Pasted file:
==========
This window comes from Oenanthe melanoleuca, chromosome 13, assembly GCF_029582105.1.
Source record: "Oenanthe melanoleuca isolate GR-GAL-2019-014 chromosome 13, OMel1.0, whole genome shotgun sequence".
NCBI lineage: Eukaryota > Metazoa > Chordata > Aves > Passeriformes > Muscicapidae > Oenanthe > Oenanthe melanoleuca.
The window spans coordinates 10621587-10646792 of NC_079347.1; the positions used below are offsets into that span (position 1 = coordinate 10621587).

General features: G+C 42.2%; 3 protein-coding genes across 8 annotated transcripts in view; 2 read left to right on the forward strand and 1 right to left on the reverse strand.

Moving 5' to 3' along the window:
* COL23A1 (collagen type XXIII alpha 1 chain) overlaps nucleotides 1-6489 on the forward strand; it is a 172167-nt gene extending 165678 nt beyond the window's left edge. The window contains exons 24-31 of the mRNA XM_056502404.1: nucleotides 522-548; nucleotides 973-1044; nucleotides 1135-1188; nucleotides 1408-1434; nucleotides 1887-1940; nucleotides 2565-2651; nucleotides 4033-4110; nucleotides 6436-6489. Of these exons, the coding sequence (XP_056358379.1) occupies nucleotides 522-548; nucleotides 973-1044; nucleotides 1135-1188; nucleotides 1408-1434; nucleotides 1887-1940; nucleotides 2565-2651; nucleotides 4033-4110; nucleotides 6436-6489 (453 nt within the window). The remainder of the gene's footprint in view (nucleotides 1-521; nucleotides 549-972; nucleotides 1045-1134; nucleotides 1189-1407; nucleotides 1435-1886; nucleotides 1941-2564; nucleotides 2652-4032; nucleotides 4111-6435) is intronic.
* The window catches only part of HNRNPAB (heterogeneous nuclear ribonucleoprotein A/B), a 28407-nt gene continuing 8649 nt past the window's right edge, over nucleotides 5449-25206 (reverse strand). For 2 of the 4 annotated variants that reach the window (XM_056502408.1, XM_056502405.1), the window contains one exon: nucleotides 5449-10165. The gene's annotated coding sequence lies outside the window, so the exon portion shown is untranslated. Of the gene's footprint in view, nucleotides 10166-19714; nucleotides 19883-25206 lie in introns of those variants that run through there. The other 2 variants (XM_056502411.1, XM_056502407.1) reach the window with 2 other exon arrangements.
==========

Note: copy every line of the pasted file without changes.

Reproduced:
This window comes from Oenanthe melanoleuca, chromosome 13, assembly GCF_029582105.1.
Source record: "Oenanthe melanoleuca isolate GR-GAL-2019-014 chromosome 13, OMel1.0, whole genome shotgun sequence".
NCBI lineage: Eukaryota > Metazoa > Chordata > Aves > Passeriformes > Muscicapidae > Oenanthe > Oenanthe melanoleuca.
The window spans coordinates 10621587-10646792 of NC_079347.1; the positions used below are offsets into that span (position 1 = coordinate 10621587).

General features: G+C 42.2%; 3 protein-coding genes across 8 annotated transcripts in view; 2 read left to right on the forward strand and 1 right to left on the reverse strand.

Moving 5' to 3' along the window:
* COL23A1 (collagen type XXIII alpha 1 chain) overlaps nucleotides 1-6489 on the forward strand; it is a 172167-nt gene extending 165678 nt beyond the window's left edge. The window contains exons 24-31 of the mRNA XM_056502404.1: nucleotides 522-548; nucleotides 973-1044; nucleotides 1135-1188; nucleotides 1408-1434; nucleotides 1887-1940; nucleotides 2565-2651; nucleotides 4033-4110; nucleotides 6436-6489. Of these exons, the coding sequence (XP_056358379.1) occupies nucleotides 522-548; nucleotides 973-1044; nucleotides 1135-1188; nucleotides 1408-1434; nucleotides 1887-1940; nucleotides 2565-2651; nucleotides 4033-4110; nucleotides 6436-6489 (453 nt within the window). The remainder of the gene's footprint in view (nucleotides 1-521; nucleotides 549-972; nucleotides 1045-1134; nucleotides 1189-1407; nucleotides 1435-1886; nucleotides 1941-2564; nucleotides 2652-4032; nucleotides 4111-6435) is intronic.
* The window catches only part of HNRNPAB (heterogeneous nuclear ribonucleoprotein A/B), a 28407-nt gene continuing 8649 nt past the window's right edge, over nucleotides 5449-25206 (reverse strand). For 2 of the 4 annotated variants that reach the window (XM_056502408.1, XM_056502405.1), the window contains one exon: nucleotides 5449-10165. The gene's annotated coding sequence lies outside the window, so the exon portion shown is untranslated. Of the gene's footprint in view, nucleotides 10166-19714; nucleotides 19883-25206 lie in introns of those variants that run through there. The other 2 variants (XM_056502411.1, XM_056502407.1) reach the window with 2 other exon arrangements.